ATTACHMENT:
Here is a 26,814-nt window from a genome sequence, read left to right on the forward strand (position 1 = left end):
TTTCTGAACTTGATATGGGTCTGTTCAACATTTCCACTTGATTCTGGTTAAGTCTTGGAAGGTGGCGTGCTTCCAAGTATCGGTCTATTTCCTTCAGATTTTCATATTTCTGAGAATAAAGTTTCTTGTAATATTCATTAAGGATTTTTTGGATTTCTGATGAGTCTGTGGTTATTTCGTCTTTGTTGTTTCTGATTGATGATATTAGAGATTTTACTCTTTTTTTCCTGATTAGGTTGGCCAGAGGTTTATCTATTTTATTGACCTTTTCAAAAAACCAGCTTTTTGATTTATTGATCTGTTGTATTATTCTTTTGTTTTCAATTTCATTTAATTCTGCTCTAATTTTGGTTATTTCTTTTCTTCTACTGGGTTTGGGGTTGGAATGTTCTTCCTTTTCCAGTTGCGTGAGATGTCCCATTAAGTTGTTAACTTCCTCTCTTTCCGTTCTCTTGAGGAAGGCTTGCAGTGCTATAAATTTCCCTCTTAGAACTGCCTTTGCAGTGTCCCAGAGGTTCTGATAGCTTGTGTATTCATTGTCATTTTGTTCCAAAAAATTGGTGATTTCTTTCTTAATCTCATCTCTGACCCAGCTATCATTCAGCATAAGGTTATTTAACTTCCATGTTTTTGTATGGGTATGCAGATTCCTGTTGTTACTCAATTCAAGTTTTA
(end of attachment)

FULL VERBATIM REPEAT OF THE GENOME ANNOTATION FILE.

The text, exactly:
Here is a 26,814-nt window from a genome sequence, read left to right on the forward strand (position 1 = left end):
TTTCTGAACTTGATATGGGTCTGTTCAACATTTCCACTTGATTCTGGTTAAGTCTTGGAAGGTGGCGTGCTTCCAAGTATCGGTCTATTTCCTTCAGATTTTCATATTTCTGAGAATAAAGTTTCTTGTAATATTCATTAAGGATTTTTTGGATTTCTGATGAGTCTGTGGTTATTTCGTCTTTGTTGTTTCTGATTGATGATATTAGAGATTTTACTCTTTTTTTCCTGATTAGGTTGGCCAGAGGTTTATCTATTTTATTGACCTTTTCAAAAAACCAGCTTTTTGATTTATTGATCTGTTGTATTATTCTTTTGTTTTCAATTTCATTTAATTCTGCTCTAATTTTGGTTATTTCTTTTCTTCTACTGGGTTTGGGGTTGGAATGTTCTTCCTTTTCCAGTTGCGTGAGATGTCCCATTAAGTTGTTAACTTCCTCTCTTTCCGTTCTCTTGAGGAAGGCTTGCAGTGCTATAAATTTCCCTCTTAGAACTGCCTTTGCAGTGTCCCAGAGGTTCTGATAGCTTGTGTATTCATTGTCATTTTGTTCCAAAAAATTGGTGATTTCTTTCTTAATCTCATCTCTGACCCAGCTATCATTCAGCATAAGGTTATTTAACTTCCATGTTTTTGTATGGGTATGCAGATTCCTGTTGTTACTCAATTCAAGTTTTA